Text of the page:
Teenager: Anne Frank
The play begins with a long Pinteresque pause, which can be unnerving for newcomers to the theatre. On the other hand, it creates a tension in the viewers who recognize that they are being transported into a different world. Once Anne swings into action, she walks right up to that little mirror affixed to one of the pipes and, looking at herself, becomes aware of the changes she is undergoing. Full of anticipation and joy, she applies lipstick, wanting to be pretty for Peter, “the only boy I’m going to see for a long time.” This “mirror, mirror on the wall” scene, from the very beginning, engages the viewers and connects to the lives of countless adolescents who are experiencing the same excitement that, 66 years ago, Anne, the fourteen-year-old, did.
She continues contemplating her blossoming romance: “Isn’t it important for every girl, when she gets her first kiss?” No sooner has she presented her thoughts and her defiance when she asks, “Do you think Father and Mother would approve of a girl my age sitting on a divan and kissing a seventeen-and-a-half year old boy? I doubt they do.” Anne’s rebelliousness comes through powerfully, most likely making countless adolescents feel heard and understood when she ponders, “Why should we ask anyone’s permission?” She concludes, “Sharing our thoughts with each other requires a great deal of trust, but we’ll both be stronger because of it.” Anne, very aware of her physical development but also her intellectual and emotional strength, wrote, full of confidence, “Everyday I feel myself maturing.”
This production reminded me, in some ways, of Spring Awakening, with its emphasis on the transformation of adolescents into young adults. A Children’s Tragedy, as Wedekind’s play was subtitled, can also apply to the life of the historical Anne Frank, even though Teenager: Anne Frank exudes a joy rarely matched by other productions of Anne Frank.
Young Germans Liberating Anne Frank
When I heard the actress say, “I was born in Frankfurt am Main, Germany,” I thought that Anna Watson, and not Anne Frank, was talking about her own life. However, once she continued, “A few years later, my family emigrated to Amsterdam, Netherlands,” I knew that we were still following the life of one of the most talented young writers of her time, and, certainly, the most widely read young diarist of the twentieth-century: “Hitler invaded Holland in 1940. The Dutch surrendered, the Germans arrived, and the trouble started for the Jews.”
German is used sparingly but powerfully, for example when Anne juxtaposes the “German Wehrmacht Berichte and the English BBC.” Or, when she, in very vivid ways, imitates her mother with her voice taking on an ice-cold tone, a fourteen-year-old teenager rebelling against her mother: “Anne! Nein! But there’s not a soul in the building! That doesn’t matter. You can’t go down those stairs. Never?! . . . Nein! Not even then. It’s too dangerous.” Anne then lets loose a whole cavalcade of diatribes against her mother, walking around like a caged animal: “I can’t talk to her. I can’t look lovingly into those cold eyes. I can’t. Not ever! If she had even one quality an understanding mother is supposed to have, gentleness or friendliness or patience, or something, I’d keep trying to get closer to her—it’s becoming more and more impossible every day!” Then Anne’s indefatigable spirit comes through like a rainbow after a storm, “But no one can lock up my imagination.”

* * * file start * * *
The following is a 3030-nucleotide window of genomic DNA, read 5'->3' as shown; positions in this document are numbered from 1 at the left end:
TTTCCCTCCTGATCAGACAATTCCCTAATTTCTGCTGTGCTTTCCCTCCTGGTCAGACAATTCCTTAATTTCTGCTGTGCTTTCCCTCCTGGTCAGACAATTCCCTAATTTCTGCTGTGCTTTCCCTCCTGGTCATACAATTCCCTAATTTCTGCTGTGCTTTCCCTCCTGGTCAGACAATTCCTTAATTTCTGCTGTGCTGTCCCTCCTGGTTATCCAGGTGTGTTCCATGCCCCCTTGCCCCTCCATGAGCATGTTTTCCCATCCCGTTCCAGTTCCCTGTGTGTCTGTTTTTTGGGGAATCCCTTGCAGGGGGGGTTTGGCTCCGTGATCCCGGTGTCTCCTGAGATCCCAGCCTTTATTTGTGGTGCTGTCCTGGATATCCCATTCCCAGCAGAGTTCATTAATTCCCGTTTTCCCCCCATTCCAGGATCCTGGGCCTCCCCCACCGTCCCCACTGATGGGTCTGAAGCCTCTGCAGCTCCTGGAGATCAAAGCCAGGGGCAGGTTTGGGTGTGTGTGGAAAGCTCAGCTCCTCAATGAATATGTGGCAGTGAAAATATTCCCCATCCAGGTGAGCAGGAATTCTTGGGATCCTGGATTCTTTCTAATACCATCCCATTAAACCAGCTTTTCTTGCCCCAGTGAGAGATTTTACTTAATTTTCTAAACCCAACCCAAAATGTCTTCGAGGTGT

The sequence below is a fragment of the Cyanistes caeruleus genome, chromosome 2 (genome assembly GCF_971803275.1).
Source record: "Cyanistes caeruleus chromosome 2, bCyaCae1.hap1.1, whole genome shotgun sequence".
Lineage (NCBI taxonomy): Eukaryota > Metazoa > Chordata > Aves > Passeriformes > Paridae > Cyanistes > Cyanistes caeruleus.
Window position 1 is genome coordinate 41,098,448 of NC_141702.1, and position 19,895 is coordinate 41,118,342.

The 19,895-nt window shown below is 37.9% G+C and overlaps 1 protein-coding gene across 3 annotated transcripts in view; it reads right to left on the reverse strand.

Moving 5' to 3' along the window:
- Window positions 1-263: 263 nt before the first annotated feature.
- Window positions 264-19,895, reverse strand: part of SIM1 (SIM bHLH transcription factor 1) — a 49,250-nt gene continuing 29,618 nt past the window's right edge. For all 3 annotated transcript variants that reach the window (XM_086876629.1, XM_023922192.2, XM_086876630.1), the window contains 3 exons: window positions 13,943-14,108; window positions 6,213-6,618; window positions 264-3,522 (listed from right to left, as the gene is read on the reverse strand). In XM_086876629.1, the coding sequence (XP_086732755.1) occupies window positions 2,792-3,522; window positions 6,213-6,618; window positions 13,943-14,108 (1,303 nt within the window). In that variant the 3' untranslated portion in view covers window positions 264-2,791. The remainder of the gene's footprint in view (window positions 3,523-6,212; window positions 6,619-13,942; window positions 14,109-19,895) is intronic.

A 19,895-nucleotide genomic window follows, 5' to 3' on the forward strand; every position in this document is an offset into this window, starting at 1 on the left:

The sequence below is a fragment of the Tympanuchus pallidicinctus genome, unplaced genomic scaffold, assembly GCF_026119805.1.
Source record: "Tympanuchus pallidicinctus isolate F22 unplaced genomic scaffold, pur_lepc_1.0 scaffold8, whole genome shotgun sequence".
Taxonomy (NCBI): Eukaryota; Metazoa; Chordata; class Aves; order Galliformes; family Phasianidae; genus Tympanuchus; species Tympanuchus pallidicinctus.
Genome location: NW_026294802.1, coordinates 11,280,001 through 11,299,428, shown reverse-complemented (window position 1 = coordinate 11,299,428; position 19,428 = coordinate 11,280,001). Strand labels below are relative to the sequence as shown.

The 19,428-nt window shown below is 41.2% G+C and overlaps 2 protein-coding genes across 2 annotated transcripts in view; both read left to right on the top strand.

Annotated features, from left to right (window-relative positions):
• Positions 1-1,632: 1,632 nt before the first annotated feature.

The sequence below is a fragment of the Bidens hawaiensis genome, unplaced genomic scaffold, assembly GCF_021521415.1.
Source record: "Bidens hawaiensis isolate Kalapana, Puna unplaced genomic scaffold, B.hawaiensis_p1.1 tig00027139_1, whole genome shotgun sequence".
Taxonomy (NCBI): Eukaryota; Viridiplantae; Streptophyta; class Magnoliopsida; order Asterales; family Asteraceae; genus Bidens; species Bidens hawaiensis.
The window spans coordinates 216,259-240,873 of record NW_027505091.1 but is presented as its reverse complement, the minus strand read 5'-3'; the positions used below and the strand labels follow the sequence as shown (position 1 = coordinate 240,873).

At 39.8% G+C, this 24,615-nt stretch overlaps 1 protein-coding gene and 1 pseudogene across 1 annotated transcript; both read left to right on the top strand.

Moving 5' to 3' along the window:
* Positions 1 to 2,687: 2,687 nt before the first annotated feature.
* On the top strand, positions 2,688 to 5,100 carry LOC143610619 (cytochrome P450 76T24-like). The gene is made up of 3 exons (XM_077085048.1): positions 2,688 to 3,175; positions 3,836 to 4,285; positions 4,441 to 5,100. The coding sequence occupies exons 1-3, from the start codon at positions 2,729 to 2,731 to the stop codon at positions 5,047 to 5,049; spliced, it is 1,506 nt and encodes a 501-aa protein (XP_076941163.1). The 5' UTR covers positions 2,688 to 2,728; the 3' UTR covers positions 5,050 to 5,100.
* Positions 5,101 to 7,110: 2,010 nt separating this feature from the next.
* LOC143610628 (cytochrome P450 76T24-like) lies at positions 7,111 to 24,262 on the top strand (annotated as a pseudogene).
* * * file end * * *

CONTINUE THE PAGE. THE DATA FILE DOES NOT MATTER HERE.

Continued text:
Anna Watson presented the mother with such a cold tone that I almost got frightened, especially with her sharp, staccato-like series of “Nein!” followed by commands of what was allowed and what was verboten. At the same time, the German actress also managed, within split seconds, to switch masterfully into the role of the young adolescent who couldn’t understand why it was important to live under self-imposed restrictions—this constant back-and-forth brought to life a scene with which many young people can easily identify.
After the outburst of feelings vis-à-vis her mother, Anne changes into a more pensive mood. Her energy level waxes and wanes in countless ways through gestures, facial expressions, body language, and a great variety of vocal tones, punctuated by reflective silences. In between those pauses, I saw a fellow human being, fighting against family customs and traditions, like wearing slippers and taking piano lessons: “Just think of the fight with Mother over my slippers. I’d rather die than wear slippers, I said. But I still had to put them on in the end.” One could hear chuckling in the audience.
Full of exuberance, the feisty teenager relishes her small victories: “So you see, as long as we’re here, I don’t ever have to wear slippers again. Isn’t that great?! . . . and piano lessons! No, now I don’t have to practice anymore! I’ll tell you, I’ll be living like a queen.” More laughter waved through the audience. However, little did Anne Frank know that not too long after that defiant and exuberant diary entry, she and the entire household would be betrayed and deported to Auschwitz and eventually carted off to Bergen-Belsen.